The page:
angel albino dolphin
by Michael dEstries
Categories: Animals, Causes.

[Updated: A "Take Action for Dolphins Day" in the UK is being organized for February 21st - with more sites around the world to follow. Check out more info here.]

As the world watches the dolphin tragedy that continues to unfold in Japan’s infamous “killing cove,” support is building around a rare albino dolphin nicknamed “Angel” stuck in the middle of it.

The calf, which a Cove Monitor for the SaveJapanDolphins campaign described as “an angel with fins,” was separated from its mother early in the hunt as rounded up. On his website, Ric O’Barry says the little one’s chances of survival in captivity are not good.

“The most likely scenario is that the Taiji Whale Museum would keep little Angel for their own promotion and to attract tourists,” he writes. “Taiji is out of the way in Japan, so tourism is always problematic for the town. An albino baby dolphin will bring a great deal of interest. And again, there will be a freak show in the museum that houses live dolphins and sells whale and dolphin meat in the gift shop.

angel-albino

“But Angel doesn’t deserve a life sentence to captivity,” he adds. “Angel was torn from her or his mother, which she still depends on. And her mother will be slaughtered and sold for meat, while Angel will sit in a tank to be a freak on display.”

Sadly, according to Sea Shepherd, the calf’s mother may have already died.

“There is widespread speculation that the mother of the albino calf committed suicide after her baby was violently taken from her.

“Our volunteer Cove Guardians documented and witnessed the grieving mother repeatedly spy-hopping, looking for her calf, before lowering herself into the water, never to resurface.”

And this is just once instance of separation and death that has been playing out in the killing cove over the last week – a hunt that O’Barry described as “one of the most violent dolphin captures that I have ever witnessed in my 45 years of working with dolphins.”

To support of the organizations on the ground working around the clock to bring awareness to this year’s hunt, the Internet has started rallying around such symbols as Angel.

A Facebook page titled “The Angel of Taiji” has soared from some 250 likes yesterday to more than 2,200 today. The international “hacktivist” group Anonymous also rallied to briefly take down the webpage for Wakayama Prefecture, where Taiji is located and the site for the Japanese Aquarium.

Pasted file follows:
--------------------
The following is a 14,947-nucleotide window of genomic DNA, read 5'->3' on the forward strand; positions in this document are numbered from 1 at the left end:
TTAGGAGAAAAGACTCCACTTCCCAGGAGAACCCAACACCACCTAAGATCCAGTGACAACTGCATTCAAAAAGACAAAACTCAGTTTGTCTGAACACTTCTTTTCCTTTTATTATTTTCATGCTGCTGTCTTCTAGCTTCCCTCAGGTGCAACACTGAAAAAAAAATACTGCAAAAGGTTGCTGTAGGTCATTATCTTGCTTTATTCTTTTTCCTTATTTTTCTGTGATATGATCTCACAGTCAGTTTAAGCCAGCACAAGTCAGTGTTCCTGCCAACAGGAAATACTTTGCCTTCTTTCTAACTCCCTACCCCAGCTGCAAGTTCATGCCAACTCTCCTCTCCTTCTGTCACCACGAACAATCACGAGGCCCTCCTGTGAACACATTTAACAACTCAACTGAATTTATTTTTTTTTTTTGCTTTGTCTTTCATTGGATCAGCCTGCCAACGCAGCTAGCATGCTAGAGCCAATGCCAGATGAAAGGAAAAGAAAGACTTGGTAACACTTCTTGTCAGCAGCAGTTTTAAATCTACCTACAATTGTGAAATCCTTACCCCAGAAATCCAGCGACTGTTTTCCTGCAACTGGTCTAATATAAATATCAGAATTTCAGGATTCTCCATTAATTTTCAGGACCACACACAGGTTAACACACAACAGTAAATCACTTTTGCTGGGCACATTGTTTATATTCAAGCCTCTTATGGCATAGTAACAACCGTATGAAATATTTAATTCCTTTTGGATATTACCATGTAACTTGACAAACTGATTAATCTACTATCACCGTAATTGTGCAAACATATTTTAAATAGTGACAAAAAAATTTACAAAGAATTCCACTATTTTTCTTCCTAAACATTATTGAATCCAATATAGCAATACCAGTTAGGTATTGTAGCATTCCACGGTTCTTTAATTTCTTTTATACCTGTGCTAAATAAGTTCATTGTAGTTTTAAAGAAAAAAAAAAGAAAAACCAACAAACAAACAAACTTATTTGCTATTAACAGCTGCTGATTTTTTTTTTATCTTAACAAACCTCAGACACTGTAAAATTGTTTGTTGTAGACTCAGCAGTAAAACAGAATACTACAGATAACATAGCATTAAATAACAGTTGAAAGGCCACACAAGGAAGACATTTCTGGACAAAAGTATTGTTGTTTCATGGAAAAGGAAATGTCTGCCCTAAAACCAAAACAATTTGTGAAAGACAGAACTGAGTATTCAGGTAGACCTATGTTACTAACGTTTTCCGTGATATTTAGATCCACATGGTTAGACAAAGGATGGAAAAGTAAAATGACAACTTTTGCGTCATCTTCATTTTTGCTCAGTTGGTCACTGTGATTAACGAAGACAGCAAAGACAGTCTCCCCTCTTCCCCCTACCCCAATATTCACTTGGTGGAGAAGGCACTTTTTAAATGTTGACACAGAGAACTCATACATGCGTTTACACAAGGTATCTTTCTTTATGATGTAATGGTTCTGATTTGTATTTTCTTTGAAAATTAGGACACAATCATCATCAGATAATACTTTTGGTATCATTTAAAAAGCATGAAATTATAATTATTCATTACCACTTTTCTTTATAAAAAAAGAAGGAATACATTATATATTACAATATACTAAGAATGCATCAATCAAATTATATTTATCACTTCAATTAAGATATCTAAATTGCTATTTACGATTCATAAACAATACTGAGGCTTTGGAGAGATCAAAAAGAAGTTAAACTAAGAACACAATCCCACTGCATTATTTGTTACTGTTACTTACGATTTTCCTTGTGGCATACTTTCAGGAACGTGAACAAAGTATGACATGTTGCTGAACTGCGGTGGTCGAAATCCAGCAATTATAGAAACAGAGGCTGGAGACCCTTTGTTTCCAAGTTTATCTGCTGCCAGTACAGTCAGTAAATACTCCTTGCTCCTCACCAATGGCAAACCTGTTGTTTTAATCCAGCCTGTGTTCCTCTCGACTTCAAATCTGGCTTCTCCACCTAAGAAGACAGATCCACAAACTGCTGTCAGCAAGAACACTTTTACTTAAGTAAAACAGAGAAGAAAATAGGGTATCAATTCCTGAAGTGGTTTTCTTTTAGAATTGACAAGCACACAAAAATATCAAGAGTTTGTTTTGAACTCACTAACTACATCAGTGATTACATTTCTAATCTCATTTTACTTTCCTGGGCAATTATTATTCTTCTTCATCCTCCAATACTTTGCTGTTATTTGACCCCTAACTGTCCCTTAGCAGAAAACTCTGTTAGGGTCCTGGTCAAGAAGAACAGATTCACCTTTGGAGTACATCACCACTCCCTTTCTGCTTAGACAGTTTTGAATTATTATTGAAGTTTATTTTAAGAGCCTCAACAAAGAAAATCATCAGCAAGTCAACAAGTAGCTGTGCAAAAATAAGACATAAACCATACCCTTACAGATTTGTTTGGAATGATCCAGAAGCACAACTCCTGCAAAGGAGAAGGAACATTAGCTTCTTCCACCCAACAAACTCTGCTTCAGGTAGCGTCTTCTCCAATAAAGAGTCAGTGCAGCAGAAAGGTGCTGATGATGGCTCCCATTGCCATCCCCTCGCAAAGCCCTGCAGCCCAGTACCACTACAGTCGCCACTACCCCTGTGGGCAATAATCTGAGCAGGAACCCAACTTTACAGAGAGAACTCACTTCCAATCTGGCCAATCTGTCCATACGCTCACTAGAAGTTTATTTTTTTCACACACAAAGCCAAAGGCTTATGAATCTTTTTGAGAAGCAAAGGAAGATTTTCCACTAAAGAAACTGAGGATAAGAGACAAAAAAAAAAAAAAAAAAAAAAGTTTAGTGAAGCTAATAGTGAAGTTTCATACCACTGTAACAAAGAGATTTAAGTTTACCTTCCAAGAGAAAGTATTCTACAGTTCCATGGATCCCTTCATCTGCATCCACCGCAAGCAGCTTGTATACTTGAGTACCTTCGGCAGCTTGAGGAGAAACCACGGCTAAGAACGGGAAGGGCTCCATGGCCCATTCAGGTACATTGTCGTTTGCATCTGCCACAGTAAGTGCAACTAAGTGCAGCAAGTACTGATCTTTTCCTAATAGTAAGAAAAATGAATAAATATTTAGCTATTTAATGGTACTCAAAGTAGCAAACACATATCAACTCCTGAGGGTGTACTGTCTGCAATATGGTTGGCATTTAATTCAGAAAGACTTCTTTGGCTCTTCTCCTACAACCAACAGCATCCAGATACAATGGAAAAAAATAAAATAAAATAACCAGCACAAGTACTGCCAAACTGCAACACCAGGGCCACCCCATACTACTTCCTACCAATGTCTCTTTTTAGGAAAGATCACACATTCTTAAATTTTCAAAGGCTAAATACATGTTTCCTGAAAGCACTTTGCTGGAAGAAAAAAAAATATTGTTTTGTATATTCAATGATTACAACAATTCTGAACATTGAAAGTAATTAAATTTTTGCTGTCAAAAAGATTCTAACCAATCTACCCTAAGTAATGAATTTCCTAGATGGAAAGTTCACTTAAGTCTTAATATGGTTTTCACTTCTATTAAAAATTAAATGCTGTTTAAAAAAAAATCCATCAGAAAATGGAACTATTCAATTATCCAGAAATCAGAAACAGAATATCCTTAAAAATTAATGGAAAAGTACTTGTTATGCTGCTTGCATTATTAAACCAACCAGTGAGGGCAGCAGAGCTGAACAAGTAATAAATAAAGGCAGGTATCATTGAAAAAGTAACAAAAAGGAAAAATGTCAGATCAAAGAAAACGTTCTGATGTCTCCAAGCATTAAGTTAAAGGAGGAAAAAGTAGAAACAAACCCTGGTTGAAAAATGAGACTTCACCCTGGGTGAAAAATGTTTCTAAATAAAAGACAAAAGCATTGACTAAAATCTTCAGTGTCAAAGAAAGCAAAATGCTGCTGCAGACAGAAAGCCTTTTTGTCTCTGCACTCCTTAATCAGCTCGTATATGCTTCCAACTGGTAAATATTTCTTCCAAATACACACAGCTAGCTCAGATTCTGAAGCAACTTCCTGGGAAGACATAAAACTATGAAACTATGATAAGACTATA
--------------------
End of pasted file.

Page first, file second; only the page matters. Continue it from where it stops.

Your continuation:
People are even creating picture montages set to music, as seen in this recently-added YouTube video.

And yes – the petitions have also started, with one focused on Angel already receiving more than 26,000 signatures.

“ I am not an animal activist,” writes Jade Jones from the UK. “I will voice my concerns for the vulnerable, whether they are human or animal. The reason I have started the petition is not just that theft on a grand scale from the ocean has been committed, but that research supports that baby dolphins in pods of families are not just cared for by their mothers but from everyone in the pod. This baby albino should not be held in a museum, away from those that can care for it.”

Want to help? Beyond supporting the groups listed above, here are some contacts courtesy of Ric O’Barry’s site to reach out to and express your feelings on the hunt.

WHAT YOU CAN DO:

Contact these leaders and ask them to release the dolphins in Taiji and Angel with his mother:

The Hon. Shinzo Abe, Prime Minister, Japan

https://www.kantei.go.jp/foreign/forms/comment_ssl.html
https://www.facebook.com/abeshinzo
https://twitter.com/AbeShinzo

Ambassador Kenichiro Sasae
Embassy of Japan in the United States
2520 Massachusetts Avenue, N.W
Washington DC 20008
Tel: 202-238-6700, Fax: 202-328-2187

Dr. Gerald Dick, Executive Director
World Association of Zoos and Aquariums

http://www.waza.org/en/site/contact-us-1257966668

WAZA Executive Office
IUCN Conservation Centre
Rue Mauverney 28
CH-1196 Gland
Switzerland

About Michael dEstries

Michael has been blogging since 2005 on issues such as sustainability, renewable energy, philanthropy, and healthy living. He regularly contributes to a slew of publications, as well as consulting with companies looking to make an impact using the web and social media. He lives in Ithaca, NY with his family on an apple farm.

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